Here, telemedicine is an apt solution. During the pandemic, such services have been on the rise. Even cancer patients were continuing their treatment thanks to this technology. Moreover, telemedicine can help in reducing waiting times. This is what a study by researchers from the University of Iowa concluded. By analysing 14 U.S. hospitals with telemedicine services, they found that patient wait times were reduced by 6 minutes on average as compared to those facilities that didn’t use telemedicine. Additionally, remote providers were 14 minutes earlier than local providers in more than 40% of telemedicine encounters.
Telemedicine can be further supplemented with portable diagnostic devices and at-home lab tests. A single device like the FDA-approved Viatom CheckMe Pro allows users to monitor a slew of parameters from ECG through blood oxygen level to body temperature and share them with their caregivers online for an expert opinion. If more in-depth testing is deemed necessary, only then should patients displace themselves.
3. Waiting rooms without waiting
The name suggests it and we’ve come to expect it: waiting rooms are meant for us to wait. 85% of patients participating in a survey by the design and development firm Sequence reported that they wait 10-30 minutes past their scheduled appointment times before seeing their physician. And wait times further vary from department to department; the average wait time in an emergency department is over 2 hours, while it’s 18 minutes in the primary care unit.
Here, mobile queue tools can prove to be game-changers. Apps like Qless, when within a healthcare facility, give patients an estimated wait time prior to their arrival. It even allows patients to join a virtual queue which updates them on their position so they can grab a coffee at their favourite cafe while waiting for their turn. Patients can also alert staff remotely if they are running late. Such two-way communication between patients and hospitals helps in making more effective operational management.
4. Optimising administrative tasks
We mentioned earlier that EHR takes up doctors’ valuable time. In fact, 70% of physicians are themselves unhappy with their current system. Alternatives to these systems do exist and help in optimising administrative tasks while improving wait times.
Ugenthiri Naiker shared one such example with us. “The Viewer is a digital platform that enables patient information across most health sectors,” he explains. “The Viewer collates data from multiple Queensland Health systems, enabling healthcare professionals, including general practitioners, to access patients’ information quickly, without having to log in to different systems. By enabling access to patient information across health sectors, this platform has helped significantly reduce waiting times.”
Another example is that of OnkoNetwork, the first Hungarian patient management network geared towards cancer patients. This opt-in system records and monitors a patient’s oncotherapy pathway. It helps coordinators organise sessions and ensure that the patient shows up for all the relevant appointments in time. With the OnkoNetwork, the average time of examination decreased by nearly 70%. This gives a greater chance for surgical operations in case of certain oncological diseases, for a more efficient therapy, as well as for a lower cost of healing on the level of society.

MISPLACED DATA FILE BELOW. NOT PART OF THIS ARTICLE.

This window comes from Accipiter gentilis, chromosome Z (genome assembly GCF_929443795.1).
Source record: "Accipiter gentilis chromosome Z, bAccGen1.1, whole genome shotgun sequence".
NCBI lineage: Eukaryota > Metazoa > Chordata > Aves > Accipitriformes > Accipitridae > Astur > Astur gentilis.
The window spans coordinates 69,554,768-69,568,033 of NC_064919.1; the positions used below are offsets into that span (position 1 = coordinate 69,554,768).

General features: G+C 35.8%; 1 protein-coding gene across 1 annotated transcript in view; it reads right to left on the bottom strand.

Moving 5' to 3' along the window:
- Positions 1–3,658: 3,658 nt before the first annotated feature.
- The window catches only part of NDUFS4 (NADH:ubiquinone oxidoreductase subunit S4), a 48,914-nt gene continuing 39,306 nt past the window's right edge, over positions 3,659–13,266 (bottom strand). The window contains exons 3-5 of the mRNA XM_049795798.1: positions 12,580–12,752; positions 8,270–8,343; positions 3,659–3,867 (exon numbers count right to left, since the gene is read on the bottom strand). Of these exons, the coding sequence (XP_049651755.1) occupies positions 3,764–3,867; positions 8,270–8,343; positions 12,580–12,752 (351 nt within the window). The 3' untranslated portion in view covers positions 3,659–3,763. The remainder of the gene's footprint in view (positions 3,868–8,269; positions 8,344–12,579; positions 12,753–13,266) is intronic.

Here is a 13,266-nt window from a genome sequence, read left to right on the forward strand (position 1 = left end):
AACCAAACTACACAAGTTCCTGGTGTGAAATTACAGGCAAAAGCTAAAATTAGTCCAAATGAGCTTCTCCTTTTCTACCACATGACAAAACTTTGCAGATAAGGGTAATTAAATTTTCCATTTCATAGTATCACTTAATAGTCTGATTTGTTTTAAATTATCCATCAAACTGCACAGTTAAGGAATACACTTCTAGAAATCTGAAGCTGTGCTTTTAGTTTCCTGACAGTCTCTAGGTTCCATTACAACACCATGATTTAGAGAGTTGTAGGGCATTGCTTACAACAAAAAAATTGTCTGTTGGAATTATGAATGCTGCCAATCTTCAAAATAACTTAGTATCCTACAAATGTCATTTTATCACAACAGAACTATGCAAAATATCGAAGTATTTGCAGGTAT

An emerging technology that can shave off considerable time from administrative work is voice-to-text. Rather than manually typing in details from an examination, this technology automatically documents visits by recognising speech and converting it into text. Companies like Nuance and 3M already offer such software compatible with current systems.
5. A.I. to refocus waiting time into time well spent
As we gather more data and healthcare institutions get more connected, we could integrate the best data analyst of them all: artificial intelligence (A.I.). In the future, a high-tech system aided by an A.I. assistant will help optimise the time spent by a patient during their medical journey with an approach similar to the navigation apps used for driving.
Such a system will integrate and analyse electronic records, availability of services, virtual queue tools and portable diagnostic devices to determine the best “path” to take. A “healthcare-navigation” system for might not eliminate waiting times but might make the patients’ journey more efficient. It can determine where the queue is longer and where it’s shorter. The assistant then redirects the patient accordingly so as to make better use of their time.
Maybe they will take only 3 minutes before getting in the X-ray room while they would wait for 30 minutes at the doctor’s office should they show up at the same time. Right after the X-ray, they could take some vitals with a portable diagnostic device and relay it online to the doctor. Afterwards, they head to their doctor’s office only for 3 minutes and have their results assessed.
Will waiting times ever be a thing of the past?
“In the current healthcare environment, it is unlikely that outpatient waiting times will be eliminated,” Ugenthiri Naiker tells us. Indeed, this is what we set out to find out and calling it a herculean task barely does it justice.
Still, waiting times are often the result of suboptimal logistics and can be addressed, at least to some extent. The technologies mentioned above will surely play a part in improving matters.
The post Can We Eliminate Waiting Times From Healthcare Forever? appeared first on The Medical Futurist.